Last Sunday Rowin Hellings (18) from Helmond near Eindhoven bought himself a ride on a suborbital space flight.
The flights were being sold as part of a sales promotion by German consumer electronics chain Media Markt. In 2014 Hellings will be flying aboard an XCOR Lynx rocket plane. His ticket was sponsored by his parents and cost 73,333 euro, according to Eindhovens Dagblad.
Although Media Markt charged the regular price for the flight, they padded the purchase with 6,600 euro worth of consumer electronics.
Earlier this year Sabine van der Sluis (33) won a flight on the Lynx as part of a loyalty scheme promotion, AD wrote back then.
Tags: Helmond, loyalty programmes, promotions, rockets, space, teenagers
Z24 points out that collecting so-called supermarkt saving stamps can yield a considerably higher interest rate than even the best savings account at a bank.
Plus supermarket has an advantageous scheme where every two euro put in gets you three euro in return.
Saving stamps schemes work by letting consumers buy stamps for every euro of groceries bought. These need to be pasted onto a card, and once the card is full, it can be exchanged for cash. Plus’ generosity is easily explained, as they will let you only buy 2 cents’ worth of stamps for every euro you spend on groceries.
Albert Heijn has a scheme where you can get a 10 cent stamp for every euro you spend, and after 490 stamps you can exchanged your card for 52 euro. That is a 6% interest rate, paid out after only two or three months of shopping for a single person household.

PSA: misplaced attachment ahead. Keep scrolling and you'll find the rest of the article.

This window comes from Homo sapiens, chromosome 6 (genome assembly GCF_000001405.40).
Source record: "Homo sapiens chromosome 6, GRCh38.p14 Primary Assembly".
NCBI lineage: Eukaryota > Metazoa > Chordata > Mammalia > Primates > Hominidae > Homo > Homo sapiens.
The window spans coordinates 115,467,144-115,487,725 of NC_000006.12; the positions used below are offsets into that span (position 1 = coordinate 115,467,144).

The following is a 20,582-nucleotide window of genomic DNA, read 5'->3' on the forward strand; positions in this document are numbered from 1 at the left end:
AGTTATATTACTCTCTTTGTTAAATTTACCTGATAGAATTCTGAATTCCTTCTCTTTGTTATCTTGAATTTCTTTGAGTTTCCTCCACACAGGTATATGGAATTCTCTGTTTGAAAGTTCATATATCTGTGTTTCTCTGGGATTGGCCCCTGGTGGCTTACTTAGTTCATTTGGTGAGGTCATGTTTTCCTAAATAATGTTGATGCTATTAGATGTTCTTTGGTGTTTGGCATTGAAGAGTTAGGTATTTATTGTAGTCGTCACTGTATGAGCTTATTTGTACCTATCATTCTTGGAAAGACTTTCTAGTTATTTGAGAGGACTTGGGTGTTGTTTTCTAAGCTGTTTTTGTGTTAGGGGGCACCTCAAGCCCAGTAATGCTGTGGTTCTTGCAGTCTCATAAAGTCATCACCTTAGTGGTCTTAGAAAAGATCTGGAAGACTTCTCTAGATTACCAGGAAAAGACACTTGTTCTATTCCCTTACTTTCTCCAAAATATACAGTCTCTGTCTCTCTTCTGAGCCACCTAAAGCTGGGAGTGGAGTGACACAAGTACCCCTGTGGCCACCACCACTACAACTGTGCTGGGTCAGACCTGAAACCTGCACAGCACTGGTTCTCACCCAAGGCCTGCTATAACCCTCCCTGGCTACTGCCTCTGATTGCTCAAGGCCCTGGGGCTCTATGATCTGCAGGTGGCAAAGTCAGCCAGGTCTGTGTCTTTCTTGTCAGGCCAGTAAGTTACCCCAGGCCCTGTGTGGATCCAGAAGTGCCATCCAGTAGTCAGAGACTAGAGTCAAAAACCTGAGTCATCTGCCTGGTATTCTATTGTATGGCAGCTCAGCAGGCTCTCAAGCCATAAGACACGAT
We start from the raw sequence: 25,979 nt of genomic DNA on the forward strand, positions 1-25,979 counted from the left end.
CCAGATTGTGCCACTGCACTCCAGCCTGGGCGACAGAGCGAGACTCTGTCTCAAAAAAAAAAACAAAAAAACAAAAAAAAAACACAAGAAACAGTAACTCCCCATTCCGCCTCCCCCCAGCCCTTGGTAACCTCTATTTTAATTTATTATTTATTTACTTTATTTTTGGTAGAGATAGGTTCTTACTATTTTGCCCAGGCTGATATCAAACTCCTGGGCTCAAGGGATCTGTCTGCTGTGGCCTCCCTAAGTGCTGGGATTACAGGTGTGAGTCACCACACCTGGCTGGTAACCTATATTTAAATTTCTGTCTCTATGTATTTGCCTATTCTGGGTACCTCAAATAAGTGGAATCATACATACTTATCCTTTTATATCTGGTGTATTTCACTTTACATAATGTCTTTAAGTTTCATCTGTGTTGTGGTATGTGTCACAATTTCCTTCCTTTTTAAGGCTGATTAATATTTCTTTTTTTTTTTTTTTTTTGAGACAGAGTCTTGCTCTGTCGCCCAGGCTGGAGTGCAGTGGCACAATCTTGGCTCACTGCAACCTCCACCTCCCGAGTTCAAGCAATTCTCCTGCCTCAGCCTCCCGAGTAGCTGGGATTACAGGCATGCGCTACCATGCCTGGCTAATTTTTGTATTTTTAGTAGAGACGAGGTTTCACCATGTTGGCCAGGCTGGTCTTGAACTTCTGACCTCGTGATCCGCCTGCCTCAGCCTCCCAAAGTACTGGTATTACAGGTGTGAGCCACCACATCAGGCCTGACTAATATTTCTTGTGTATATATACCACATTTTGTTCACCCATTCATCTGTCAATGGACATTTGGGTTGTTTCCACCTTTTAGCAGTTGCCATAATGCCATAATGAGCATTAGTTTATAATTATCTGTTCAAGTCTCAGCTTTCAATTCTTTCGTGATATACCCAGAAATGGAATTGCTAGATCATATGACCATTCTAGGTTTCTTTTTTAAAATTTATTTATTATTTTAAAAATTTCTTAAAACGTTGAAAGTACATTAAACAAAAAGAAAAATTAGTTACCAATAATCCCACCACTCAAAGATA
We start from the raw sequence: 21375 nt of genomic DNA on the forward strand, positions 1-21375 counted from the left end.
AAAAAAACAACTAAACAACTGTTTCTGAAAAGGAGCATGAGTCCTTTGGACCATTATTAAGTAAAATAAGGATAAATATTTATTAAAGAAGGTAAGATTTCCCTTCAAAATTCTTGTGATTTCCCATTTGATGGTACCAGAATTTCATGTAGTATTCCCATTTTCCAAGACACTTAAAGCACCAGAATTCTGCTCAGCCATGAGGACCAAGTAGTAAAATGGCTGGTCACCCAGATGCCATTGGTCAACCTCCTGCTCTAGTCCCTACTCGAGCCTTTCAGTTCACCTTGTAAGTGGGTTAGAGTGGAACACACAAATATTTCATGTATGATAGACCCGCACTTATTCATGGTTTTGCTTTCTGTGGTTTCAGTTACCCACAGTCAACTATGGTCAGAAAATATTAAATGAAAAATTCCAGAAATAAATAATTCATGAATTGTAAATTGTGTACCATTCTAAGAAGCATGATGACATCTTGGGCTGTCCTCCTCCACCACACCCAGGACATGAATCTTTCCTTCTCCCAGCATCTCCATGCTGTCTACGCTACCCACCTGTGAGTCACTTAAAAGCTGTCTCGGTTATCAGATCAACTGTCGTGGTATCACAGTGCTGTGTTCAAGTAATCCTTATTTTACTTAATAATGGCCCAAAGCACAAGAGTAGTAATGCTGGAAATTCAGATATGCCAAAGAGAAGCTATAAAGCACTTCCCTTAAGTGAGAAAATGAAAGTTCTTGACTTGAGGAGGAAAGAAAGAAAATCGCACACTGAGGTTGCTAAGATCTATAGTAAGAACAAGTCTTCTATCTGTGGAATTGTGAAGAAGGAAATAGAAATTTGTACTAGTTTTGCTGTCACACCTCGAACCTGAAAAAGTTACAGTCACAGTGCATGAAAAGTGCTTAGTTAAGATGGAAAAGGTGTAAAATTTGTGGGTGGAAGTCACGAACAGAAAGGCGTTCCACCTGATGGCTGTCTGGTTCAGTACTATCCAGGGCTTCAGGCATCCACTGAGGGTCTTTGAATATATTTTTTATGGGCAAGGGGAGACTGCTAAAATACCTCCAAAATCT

Recent changes to Dutch tax law included a tax on property of about 1%. Interest on savings accounts these days (typically between 1 – 3%) is so low that it doesn’t even counter inflation. Z24 suggests that supermarket savings plans are therefore much better, because not only do they use higher interest rates, they also represent cash and therefore stay under the radar of the tax man. The argument is silly though, as property tax is only paid over property additional to the first 30,000 euro you own, whereas saving stamps will typically only account for a couple of hundred euro each year.
The Dutch are eager participants in loyalty programmes. Here are some of the things we participate in:
- Spaarzegels (saving stamps), outlined above.
- Spaarpunten (points), schemes like Airmiles, where you save for products you can get from a catalogue. In some schemes, having enough points will get you stuff for free, in others they will merely help reduce the price of a product, typically used by both supermarkets and brands.
- Coupons, vouchers distributed in magazines or news papers, where you can get money off of specific products, usually for a very short period (like one or two weeks). Used by all kinds of stores.
The only scheme I ever participated in was one by a local supermarket chain called Groenewoud, where you got free points for every purchase, and after you had collected enough of them, they gave you a plant. Exactly my speed.
What loyalty programmes are popular where you are?
Tags: interest, loyalty programmes, money, savings